Scotland's capital slammed in Chinese travel feature
BAGPIPING buskers, shops selling '˜tartan tat', rubbish strewn public areas and the city airport have all come under fire in an article on Edinburgh in a widely-read Hong Kong Newspaper.
The South China Morning Post, with a circulation of around 100,000, published the digs in a travel piece entitled: The good, bad and ugly sides to being a tourist in Edinburgh.
Not afraid to pull any punches, travel writer Tim Pile begins with a list of Edinburgh’s many admirable points before launching - no holds barred - into aspects of Auld Reekie the tourist officials would prefer to omit from the guidebooks.
A section focusing on the Royal Mile’s retail offerings alludes to the historic street’s over-abundance of souvenir shops, ‘tartan tat’ stores and the types of places that exploit ‘corny stereotypes for tourist consumption’.
Traditional street musicians aren’t spared either, with the suggestion that passers-by in Edinburgh only offer bagpipers money in a desperate bid to make them stop.
The anti-Edinburgh tour continues with the Fringe under attack for subjecting locals to a month of ‘crowds, congestion, rubbish-strewn public areas and late-night street noise’.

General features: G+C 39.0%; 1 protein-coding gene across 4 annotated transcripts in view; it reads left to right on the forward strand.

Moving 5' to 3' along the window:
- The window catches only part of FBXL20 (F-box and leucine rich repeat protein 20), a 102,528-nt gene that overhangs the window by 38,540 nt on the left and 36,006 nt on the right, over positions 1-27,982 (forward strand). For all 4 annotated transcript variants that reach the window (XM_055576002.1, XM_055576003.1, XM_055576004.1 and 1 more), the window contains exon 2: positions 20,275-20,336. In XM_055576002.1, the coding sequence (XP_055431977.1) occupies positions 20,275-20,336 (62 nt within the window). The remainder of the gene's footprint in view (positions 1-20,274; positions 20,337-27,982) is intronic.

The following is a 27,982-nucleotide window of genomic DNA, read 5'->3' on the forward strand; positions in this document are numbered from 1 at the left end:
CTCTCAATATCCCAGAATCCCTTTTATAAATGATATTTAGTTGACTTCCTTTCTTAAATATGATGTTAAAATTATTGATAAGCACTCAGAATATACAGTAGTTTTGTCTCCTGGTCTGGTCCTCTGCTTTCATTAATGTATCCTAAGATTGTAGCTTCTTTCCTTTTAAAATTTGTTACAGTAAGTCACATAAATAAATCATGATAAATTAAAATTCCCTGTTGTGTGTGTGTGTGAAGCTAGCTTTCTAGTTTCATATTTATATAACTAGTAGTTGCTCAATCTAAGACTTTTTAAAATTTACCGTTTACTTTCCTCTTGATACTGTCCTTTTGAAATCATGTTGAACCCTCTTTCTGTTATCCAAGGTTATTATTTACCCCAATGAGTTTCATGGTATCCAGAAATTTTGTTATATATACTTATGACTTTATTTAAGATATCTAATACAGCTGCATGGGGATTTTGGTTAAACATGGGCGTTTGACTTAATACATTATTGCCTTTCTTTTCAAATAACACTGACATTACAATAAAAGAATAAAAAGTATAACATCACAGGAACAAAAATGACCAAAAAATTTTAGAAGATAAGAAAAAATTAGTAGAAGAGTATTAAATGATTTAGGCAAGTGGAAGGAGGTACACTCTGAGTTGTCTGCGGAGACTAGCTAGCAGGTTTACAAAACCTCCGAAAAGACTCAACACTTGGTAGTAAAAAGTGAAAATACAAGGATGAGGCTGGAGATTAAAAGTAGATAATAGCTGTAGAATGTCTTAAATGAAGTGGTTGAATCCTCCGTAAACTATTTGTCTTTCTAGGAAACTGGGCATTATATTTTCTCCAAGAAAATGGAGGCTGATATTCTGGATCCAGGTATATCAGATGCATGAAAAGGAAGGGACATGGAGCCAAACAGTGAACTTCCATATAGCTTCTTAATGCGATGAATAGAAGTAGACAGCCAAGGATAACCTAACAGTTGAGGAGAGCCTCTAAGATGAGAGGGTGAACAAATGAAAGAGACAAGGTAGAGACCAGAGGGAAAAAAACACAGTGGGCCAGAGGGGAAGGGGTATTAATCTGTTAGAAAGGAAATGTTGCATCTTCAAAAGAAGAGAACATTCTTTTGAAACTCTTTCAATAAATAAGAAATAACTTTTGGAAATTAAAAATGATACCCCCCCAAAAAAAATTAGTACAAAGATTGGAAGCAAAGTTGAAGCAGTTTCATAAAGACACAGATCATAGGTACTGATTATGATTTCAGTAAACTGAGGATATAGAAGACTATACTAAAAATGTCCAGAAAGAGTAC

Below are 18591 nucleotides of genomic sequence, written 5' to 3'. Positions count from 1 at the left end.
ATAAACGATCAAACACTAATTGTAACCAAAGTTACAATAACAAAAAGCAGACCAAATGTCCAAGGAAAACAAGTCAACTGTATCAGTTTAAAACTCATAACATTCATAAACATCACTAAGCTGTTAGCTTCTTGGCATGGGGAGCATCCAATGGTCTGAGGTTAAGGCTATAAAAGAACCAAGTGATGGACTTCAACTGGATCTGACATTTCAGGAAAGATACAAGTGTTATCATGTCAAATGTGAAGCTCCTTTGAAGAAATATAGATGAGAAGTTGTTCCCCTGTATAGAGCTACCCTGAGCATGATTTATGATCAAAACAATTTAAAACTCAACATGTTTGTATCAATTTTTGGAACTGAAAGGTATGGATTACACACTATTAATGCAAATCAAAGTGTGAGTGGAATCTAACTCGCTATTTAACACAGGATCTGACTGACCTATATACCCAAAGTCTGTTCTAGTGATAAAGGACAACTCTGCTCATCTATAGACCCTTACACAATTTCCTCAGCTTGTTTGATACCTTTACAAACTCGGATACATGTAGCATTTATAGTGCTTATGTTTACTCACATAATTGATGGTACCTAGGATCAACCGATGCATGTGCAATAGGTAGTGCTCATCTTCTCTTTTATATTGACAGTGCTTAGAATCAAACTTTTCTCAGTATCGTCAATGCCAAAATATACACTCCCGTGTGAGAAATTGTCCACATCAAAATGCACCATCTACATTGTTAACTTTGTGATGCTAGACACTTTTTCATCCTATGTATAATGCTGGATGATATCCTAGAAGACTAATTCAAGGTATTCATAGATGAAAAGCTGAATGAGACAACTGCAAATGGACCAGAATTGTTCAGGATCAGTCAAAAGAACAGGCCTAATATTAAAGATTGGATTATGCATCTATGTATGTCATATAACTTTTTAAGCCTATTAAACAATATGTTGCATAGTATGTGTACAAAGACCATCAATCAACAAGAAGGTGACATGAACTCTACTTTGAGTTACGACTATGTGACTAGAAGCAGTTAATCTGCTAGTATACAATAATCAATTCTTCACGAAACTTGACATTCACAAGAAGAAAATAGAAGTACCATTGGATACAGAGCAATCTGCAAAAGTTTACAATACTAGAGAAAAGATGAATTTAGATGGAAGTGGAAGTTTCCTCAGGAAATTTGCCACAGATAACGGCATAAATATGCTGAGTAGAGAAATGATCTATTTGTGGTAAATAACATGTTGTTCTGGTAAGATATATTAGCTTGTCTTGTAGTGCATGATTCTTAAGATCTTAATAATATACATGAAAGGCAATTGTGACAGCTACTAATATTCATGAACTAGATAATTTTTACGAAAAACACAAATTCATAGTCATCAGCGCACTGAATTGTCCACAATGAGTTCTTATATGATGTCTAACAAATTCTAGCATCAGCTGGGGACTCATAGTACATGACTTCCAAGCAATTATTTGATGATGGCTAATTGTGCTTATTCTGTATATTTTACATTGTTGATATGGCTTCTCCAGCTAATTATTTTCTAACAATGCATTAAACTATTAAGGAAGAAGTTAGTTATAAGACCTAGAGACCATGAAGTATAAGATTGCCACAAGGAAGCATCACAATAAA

And Calton Hill, one of the city’s best vantage points and most famous beauty spots, is condemned as a mugging hot spot frequented by rough sleepers and alcohol-fuelled adolescents.
Likewise Canongate Kirkyard is derided as a place where visitors should ‘be prepared’ to encounter ‘aggressive panhandlers seeking donations for their beverage fund’.
Even the city’s most loyal pooch, Greyfriars Bobby, fails to escape the writer’s wrath. The famous Skye terrier is outed as a fake, created in the nineteenth century as a tool to drive tourism and fill a nearby restaurant with patrons.
But special venom is reserved for Edinburgh Airport. The writer points to online reviews that described the terminal as a ‘Total Embarrassment to Scotland’ and a ‘A Complete Disgrace’ and informs readers of its apparent reputation as ‘one of the world’s worst’ airports.
Lastly, in the ‘ugly’ section of the article, Mr Pile writes that Edinburgh’s often inclement weather flies in the face of its status as one of the UK’s best towns for quality of life.
Tourists are then left with a warning that their photos will appear ‘gloomy’ and ‘underexposed’ due to a ‘combination of cement-coloured skies and dark, soot-stained sandstone buildings’.
The full travel feature can be read here.